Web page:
This guest pollster contribution from Stan Greenberg is part of Pollster.com's week-long series on his new book, Dispatches from the War Room. Greenberg is chairman and CEO of Greenberg Quinlan Rosner.
Brian Schaffner focuses on the role of pollsters in identifying groups and thus empowering them -- making their opinions relevant to political leaders. I am very conscious of the role and as you correctly point out, I put the spotlight on Macomb County's "Reagan Democrats" and after this election, moved the spotlight next door to upscale suburban Oakland County.
What groups "matter" in my work is not some blind search of the data to find interesting and distinctive groups.
In the period when the wall between my academic and political lives was starting to crumble, I was very taken by E. E. Schattshneider's argument that whomever decides what the fights about likely wins. Successful political leaders and campaigns control the subject, define the choice and choose the fight. Drawing that line decides what issues are important and critically, who gets engaged and who loses interest. In 1992 Clinton made the election about change and the economy stupid and President Bush failed to make it about trust and experience. This year, Obama made it about change and Hillary Clinton tried unsuccessfully to make it about experience, but when she shifted to the economy and the middle class, she put the spotlight on white working class voters who rallied to her.
"Reagan Democrats" derived from the political project that tried to put the middle class back at the center of a renewed Democratic Party -- but the groups emerged from the project. In the book, I argue for the strength of these five leaders because they made politics purposeful.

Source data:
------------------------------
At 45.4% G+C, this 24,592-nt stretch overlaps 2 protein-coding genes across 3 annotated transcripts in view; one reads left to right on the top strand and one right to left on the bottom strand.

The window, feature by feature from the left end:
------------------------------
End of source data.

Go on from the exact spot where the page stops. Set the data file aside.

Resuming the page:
Related to this point is David Moore's important discussion of "intensity" of beliefs and and the ability of leaders to get people to change their views on an issue and follow them. Whether a leader touches people, understands the times and poses a choice that impacts their lives impacts both which issues get highlighted and how intense are reactions.
I fully agree that mapping intensity will give you a much better view of public thinking and how issues are likely to break. But what is interesting about my Jerusalem example is that people held intense views (which I measured and monitored closely) when they rejected the idea of dividing Jerusalem, but shifted their views nonetheless once the public debate forced them to think about all the possibilities. This is a life and death and emotional issue and voters followed it very closely but Ehud Barak, like earlier Israeli leaders, was able to move the deliberation to a longer-term framework for preserving a Jewish state.
Focusing on intensity will help pollsters know which opinions really matter and difficult to move, and I did a lot of simulation in my polls to see how dynamic are opinions. But I'm still in awe of how much opinions shifted on such a central issue in such a short period and still learning from the fact.